Grade 3 Swings Together at Jordan Hall

in Spring 2023 by

On Monday, May 1, Park’s Grade 3 class braved drizzly weather on an unforgettable field trip to downtown Boston’s renowned New England Conservatory (NEC). The trip was an educational and enjoyable experience for the students, who were treated to a live, interactive performance by graduate and undergraduate NEC musicians. It was aptly timed as third graders are choosing their instruments for Grade 4 Ensembles next year. This trip was a culmination of a process of learning about instrument families over the course of the third grade year in preparation for selecting an Ensemble and an instrument for Grade 4 Ensembles.

In the fall, Music Teacher and Department Chair Dave Cordes reached out to the Dean of Community Engagement and Professional Studies at NEC, Tanya Maggi, whom he knew through his own time at the Conservatory, to envision musical partnerships between NEC and Park. 

Tanya shared information about an exciting program at NEC called “The Orchestra Swings,” an educational performance designed for Grades 2-6. As a part of this opportunity, Grade 3 Music Teacher Michael Glashow worked with the students in advance on participatory repertoire, including “Duke’s Place” by Duke Ellington, George Gershwin’s “I Got Rhythm,” and “When the Saints Go Marching In.” As part of the program, Karlee Kaminga, a French horn player in her final program year at NEC, visited Park on April 21 to discuss her instrument and experience at the conservatory. A goal of the program is to demonstrate to students that music is a passion that anyone can pursue with dedication and hard work.

Jordan Hall buzzed with excitement as students from neighboring elementary schools, including Beethoven, Patrick J. Kennedy, and Bridge Boston, filled the venue. Led by NEC musician and student host Zion Dyson, a Jazz Voice major, the hour-long interactive performance took the students on a journey through orchestral music and jazz. The audience was encouraged to sing along, participate in call-and-response exchanges with conductor Tristan Raissherman, and tap and stomp their feet or clap to the beat of “I Got Rhythm.” The students also had the opportunity to ask questions, ranging from how long it took the musicians to master their instruments to the likelihood of occasional slip-ups on stage, to which the orchestra members responded with chuckles and unanimous nods—hearing from orchestra members who had started playing their instruments at the same age as the Park students was particularly inspiring.

The students at Park exhibit a diverse range of musical experiences. Some have played their instruments for many years, while others are just beginning their musical journey. The music department has the exciting opportunity of meeting the needs of all students so that everyone can make beautiful music together! In the Ensemble program, Park students are encouraged to delve deep into the joys and challenges of their chosen instrument. The goal is to inspire students to focus on one instrument and become proficient in playing it. As one member of the music department stated, “I’m sure we all wish we could learn more than one instrument at once!”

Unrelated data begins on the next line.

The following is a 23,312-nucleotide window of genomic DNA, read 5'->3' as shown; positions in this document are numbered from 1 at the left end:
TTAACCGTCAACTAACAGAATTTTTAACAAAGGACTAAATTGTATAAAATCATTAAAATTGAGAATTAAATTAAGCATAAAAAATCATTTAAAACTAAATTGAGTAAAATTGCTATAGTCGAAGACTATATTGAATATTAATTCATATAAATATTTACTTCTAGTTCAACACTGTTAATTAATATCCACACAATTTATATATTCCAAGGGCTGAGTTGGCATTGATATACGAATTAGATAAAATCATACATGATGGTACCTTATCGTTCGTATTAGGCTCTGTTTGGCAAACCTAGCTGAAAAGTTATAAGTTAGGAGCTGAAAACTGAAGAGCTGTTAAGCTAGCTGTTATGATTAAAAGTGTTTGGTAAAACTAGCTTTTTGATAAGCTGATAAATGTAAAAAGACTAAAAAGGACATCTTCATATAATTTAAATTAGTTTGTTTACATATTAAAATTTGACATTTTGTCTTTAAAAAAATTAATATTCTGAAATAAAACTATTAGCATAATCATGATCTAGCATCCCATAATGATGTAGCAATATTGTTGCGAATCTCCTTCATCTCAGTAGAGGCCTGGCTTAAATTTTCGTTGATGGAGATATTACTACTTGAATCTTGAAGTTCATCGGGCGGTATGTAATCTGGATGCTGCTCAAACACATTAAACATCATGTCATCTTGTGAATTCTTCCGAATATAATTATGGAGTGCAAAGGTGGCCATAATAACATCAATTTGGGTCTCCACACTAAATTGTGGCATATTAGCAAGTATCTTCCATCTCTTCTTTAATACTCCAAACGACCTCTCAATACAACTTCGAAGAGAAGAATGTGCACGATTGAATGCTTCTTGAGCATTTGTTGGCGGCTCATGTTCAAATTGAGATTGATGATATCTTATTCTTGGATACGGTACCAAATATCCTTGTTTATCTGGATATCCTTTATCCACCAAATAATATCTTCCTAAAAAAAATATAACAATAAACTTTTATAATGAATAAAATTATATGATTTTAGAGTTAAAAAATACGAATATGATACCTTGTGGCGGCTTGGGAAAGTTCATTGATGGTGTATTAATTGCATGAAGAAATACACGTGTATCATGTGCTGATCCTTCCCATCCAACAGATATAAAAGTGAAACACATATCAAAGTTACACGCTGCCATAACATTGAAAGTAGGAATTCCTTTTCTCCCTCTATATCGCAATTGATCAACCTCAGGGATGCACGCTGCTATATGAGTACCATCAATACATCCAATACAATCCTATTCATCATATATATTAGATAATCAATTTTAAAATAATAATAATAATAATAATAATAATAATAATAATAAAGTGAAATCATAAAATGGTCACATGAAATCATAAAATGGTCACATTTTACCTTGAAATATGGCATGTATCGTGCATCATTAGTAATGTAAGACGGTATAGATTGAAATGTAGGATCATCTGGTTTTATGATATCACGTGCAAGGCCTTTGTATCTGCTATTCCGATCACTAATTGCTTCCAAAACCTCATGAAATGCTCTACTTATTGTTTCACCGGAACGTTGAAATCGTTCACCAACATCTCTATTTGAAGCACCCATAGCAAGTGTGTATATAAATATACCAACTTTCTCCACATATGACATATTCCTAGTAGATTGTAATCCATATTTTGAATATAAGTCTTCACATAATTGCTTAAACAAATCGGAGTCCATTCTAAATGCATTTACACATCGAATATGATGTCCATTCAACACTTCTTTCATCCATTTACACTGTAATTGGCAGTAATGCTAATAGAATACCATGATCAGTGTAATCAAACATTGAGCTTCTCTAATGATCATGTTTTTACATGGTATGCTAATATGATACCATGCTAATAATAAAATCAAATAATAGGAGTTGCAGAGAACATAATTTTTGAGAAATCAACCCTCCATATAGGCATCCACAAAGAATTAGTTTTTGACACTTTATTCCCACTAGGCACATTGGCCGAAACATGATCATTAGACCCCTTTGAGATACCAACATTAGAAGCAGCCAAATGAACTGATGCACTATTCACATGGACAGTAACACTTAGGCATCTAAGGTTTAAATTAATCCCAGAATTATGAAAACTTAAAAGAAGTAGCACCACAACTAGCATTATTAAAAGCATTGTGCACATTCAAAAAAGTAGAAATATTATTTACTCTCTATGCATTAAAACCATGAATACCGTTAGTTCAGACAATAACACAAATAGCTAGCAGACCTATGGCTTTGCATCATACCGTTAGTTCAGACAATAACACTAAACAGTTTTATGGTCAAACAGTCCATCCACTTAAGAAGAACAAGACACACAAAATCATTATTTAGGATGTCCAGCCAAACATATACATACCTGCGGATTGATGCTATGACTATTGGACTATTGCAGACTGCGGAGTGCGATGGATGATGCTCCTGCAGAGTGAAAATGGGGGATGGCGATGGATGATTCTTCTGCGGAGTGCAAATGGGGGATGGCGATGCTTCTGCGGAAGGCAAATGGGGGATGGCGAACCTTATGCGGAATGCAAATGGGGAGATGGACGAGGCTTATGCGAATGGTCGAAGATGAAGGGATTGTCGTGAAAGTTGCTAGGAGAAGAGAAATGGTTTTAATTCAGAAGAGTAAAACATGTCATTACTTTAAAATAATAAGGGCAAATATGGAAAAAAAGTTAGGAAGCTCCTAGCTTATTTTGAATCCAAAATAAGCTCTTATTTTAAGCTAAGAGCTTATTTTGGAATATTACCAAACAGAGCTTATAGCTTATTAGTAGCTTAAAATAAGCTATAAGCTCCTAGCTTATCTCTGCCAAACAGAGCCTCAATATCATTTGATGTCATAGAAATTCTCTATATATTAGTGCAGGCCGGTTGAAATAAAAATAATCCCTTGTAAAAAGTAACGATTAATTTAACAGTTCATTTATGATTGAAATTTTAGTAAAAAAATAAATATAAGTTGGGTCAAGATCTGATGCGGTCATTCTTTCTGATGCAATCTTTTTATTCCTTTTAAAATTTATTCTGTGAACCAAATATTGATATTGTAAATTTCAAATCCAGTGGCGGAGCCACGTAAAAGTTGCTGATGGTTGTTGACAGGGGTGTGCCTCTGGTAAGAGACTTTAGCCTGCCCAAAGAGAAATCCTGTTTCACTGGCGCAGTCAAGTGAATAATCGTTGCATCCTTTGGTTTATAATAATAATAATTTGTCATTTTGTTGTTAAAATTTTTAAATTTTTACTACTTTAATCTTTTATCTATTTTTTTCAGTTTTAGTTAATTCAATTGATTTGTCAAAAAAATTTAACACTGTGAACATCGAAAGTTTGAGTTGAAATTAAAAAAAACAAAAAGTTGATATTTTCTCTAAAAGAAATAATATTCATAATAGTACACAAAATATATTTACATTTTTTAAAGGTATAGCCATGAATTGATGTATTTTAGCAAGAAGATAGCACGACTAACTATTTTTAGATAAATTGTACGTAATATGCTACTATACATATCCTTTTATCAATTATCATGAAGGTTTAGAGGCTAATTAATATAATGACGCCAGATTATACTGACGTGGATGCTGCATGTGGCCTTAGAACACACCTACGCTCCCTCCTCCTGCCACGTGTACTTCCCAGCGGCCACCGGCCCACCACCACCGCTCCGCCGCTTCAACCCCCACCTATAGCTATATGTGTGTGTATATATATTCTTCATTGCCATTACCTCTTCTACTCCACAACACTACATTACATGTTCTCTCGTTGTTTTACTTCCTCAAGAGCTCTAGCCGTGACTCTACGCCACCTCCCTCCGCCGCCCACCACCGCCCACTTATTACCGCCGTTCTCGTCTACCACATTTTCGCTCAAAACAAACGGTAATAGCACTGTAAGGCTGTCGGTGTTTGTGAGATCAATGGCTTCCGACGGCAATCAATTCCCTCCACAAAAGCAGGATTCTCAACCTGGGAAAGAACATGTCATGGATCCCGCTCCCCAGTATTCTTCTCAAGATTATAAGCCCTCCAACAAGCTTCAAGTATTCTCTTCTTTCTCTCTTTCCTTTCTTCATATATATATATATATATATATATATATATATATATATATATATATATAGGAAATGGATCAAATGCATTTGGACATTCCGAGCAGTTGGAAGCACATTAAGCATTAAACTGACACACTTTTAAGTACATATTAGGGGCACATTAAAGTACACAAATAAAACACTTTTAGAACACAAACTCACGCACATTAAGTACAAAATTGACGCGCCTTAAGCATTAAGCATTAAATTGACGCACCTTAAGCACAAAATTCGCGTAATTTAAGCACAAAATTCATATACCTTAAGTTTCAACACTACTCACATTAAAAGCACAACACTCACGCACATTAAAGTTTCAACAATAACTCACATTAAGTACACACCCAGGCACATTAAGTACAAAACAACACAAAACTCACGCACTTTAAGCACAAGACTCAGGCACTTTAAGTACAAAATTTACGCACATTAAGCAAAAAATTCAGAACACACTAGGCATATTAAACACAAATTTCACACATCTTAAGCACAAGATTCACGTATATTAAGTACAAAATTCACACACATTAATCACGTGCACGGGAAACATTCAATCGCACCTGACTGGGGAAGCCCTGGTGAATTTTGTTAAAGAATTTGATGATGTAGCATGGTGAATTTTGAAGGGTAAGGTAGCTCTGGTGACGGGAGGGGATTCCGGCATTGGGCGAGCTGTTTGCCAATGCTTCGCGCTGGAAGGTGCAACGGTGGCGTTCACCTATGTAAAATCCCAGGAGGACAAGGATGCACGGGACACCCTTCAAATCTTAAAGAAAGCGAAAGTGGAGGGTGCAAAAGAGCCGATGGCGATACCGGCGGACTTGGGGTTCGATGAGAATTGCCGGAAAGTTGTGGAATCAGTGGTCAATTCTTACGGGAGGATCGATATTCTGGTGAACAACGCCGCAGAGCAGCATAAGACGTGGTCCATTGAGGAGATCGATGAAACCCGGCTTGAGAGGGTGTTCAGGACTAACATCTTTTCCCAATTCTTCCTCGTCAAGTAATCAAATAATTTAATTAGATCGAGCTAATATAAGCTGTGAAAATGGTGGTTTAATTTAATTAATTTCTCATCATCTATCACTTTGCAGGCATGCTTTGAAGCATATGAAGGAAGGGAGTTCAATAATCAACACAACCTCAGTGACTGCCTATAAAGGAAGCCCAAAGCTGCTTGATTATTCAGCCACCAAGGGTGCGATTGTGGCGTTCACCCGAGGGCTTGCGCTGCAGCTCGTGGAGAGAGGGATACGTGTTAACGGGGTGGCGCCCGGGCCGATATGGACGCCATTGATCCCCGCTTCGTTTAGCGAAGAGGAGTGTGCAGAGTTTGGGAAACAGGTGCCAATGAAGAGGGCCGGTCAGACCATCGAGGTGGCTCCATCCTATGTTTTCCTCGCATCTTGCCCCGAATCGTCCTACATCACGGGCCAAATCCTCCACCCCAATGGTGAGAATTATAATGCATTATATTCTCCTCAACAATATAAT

Community Performances & Partnerships in conjunction with Carnegie Hall presents Link Up, bringing Boston area school kids into Jordan Hall for a program entitled The Orchestra Swings. Featuring the NEC Symphony, Tristan Rais-Sherman, conductor/co-host, and an jazz ensemble fronted by vocalist/co-host Zion Dyson.

In the course of their teaching, the music department aims to impress upon the students that playing an instrument is an integral part of their identity and a means of becoming part of a larger community. The hope is that the students were inspired by witnessing young professional musicians collaborating in a concert setting and that they can envision themselves pursuing their love for music as far as their individual paths will take them. The department is excited about the opportunities that lie ahead for The Park School as they reimagine and think creatively about the Ensemble program.

“Participating in Ensembles shows students that pursuing a passion and working hard can lead to boundless possibilities. All you need is determination and effort,” explained Mr. Cordes. The music department is thrilled to connect students with the local community of musicians and the importance for students to grasp the essence of being a musician and how to utilize their passion for music to enrich the world around them.

When the students returned to campus, the sun was out and all enjoyed a picnic lunch at Larz Anderson Park. In between bites of sandwiches and snacks, the students chatted excitedly about the concert and the musical community that will grow in September, which will be here before we know it!